23 Apr 2007 08:52:46 -0400

Related articles |
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rules to generate a context free grammar alinsoar@voila.fr (A Soare) (2007-04-23) |

Re: rules to generate a context free grammar mburrel@uwo.ca.easynews.com (Mike Burrell) (2007-04-23) |

Re: rules to generate a context free grammar cdsmith@twu.net (Chris Smith) (2007-04-29) |

From: | Mike Burrell <mburrel@uwo.ca.easynews.com> |

Newsgroups: | comp.compilers |

Date: | 23 Apr 2007 08:52:46 -0400 |

Organization: | University of Western Ontario |

References: | 07-04-077 |

Keywords: | parse |

Posted-Date: | 23 Apr 2007 08:52:46 EDT |

On 2007-04-23 07:48:12 -0400, A Soare <alinsoar@voila.fr> said:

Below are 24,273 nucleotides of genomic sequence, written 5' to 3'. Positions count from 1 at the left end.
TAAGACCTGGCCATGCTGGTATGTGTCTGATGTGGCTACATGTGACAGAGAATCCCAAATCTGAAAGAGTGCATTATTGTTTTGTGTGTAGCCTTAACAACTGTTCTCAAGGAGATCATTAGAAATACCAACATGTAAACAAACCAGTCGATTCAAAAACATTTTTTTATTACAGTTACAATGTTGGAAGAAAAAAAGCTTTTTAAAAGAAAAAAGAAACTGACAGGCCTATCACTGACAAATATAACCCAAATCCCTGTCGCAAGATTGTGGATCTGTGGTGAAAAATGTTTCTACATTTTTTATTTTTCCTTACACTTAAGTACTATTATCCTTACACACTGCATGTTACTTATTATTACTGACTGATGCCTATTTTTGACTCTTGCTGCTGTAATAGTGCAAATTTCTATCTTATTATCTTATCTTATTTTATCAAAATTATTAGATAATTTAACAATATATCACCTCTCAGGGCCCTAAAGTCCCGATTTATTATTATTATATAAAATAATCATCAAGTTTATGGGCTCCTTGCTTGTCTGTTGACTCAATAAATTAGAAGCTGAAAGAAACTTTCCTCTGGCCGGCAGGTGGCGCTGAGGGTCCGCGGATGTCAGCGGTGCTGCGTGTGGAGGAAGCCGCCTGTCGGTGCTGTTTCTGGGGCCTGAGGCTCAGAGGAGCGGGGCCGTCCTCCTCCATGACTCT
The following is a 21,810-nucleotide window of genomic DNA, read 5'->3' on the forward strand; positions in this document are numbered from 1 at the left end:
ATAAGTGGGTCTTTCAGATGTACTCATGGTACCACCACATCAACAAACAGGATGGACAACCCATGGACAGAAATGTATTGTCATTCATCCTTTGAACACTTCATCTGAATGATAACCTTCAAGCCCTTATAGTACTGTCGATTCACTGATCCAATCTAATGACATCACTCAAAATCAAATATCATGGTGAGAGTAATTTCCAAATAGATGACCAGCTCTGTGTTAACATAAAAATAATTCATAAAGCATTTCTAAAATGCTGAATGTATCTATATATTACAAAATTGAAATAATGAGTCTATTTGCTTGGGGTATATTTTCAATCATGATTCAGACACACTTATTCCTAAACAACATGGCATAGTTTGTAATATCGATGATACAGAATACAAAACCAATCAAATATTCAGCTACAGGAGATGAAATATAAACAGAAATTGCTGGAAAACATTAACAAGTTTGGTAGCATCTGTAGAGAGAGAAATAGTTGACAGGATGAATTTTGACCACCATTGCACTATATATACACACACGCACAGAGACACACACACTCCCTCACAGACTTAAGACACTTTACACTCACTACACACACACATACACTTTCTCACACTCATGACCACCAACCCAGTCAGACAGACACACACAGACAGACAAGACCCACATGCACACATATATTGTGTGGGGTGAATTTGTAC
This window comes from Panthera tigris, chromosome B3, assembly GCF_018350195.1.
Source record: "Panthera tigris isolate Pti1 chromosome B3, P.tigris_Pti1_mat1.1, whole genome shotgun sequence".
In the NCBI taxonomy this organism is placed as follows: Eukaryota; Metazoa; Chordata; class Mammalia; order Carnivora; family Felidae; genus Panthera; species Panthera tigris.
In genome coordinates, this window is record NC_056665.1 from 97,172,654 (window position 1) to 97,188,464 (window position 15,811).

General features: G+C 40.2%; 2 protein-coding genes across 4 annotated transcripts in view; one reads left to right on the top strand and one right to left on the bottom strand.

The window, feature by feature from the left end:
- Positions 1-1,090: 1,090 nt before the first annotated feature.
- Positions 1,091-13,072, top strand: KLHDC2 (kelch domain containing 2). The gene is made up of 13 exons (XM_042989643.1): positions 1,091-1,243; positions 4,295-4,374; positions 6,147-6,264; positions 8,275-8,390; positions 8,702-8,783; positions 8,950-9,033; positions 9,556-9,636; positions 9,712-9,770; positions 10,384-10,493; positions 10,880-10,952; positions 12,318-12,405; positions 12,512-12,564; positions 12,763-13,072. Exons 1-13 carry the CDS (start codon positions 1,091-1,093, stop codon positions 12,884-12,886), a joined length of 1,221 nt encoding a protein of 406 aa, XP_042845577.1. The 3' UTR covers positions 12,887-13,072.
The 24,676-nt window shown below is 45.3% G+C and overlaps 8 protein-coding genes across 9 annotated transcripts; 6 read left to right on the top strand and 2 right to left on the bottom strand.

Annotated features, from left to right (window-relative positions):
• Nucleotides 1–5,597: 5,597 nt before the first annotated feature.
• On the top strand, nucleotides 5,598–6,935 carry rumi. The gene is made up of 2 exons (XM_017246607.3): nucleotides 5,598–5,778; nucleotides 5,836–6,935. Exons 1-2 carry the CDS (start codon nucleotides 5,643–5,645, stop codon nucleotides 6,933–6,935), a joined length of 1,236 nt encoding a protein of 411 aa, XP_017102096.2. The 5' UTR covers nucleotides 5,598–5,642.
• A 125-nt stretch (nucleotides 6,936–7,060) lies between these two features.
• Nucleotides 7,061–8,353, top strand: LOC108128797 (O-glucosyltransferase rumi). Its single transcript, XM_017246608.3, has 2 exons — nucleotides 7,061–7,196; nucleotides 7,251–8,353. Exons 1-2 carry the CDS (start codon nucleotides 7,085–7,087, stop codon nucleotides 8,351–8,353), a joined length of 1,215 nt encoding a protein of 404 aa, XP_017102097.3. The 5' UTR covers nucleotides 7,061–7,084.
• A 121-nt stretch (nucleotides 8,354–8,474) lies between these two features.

*> I know that every set that can be generated by a computer can also be*

*> generated by a context free grammar.*

That's not true. The set { a^n b^n c^n | n > 0 } for example, can be

generated by a computer, but not by a context-free grammar. Perhaps you

meant grammars in general, in which case it would be true: any set that

can be generated by a computer can be generated by a grammar.

*> My question is: looking at the program that generates a set, can we*

*> deduce the context free grammar that generates it? There are some*

*> rules for my problem? If not, there are clear rules to write the*

*> grammar for a set?*

For any program, you should be able to generate a grammar for it.

Generating a pretty grammar is another story haha. The general method

for doing this is to simulate each operation of the program as a rule

in the grammar. If you're simulating something with very few

instructions, such as a small Turing machine, it might not be so bad.

If you're taking on a program written on a modern ISA with all of its

thousands of instructions, well, good luck :)

Mike

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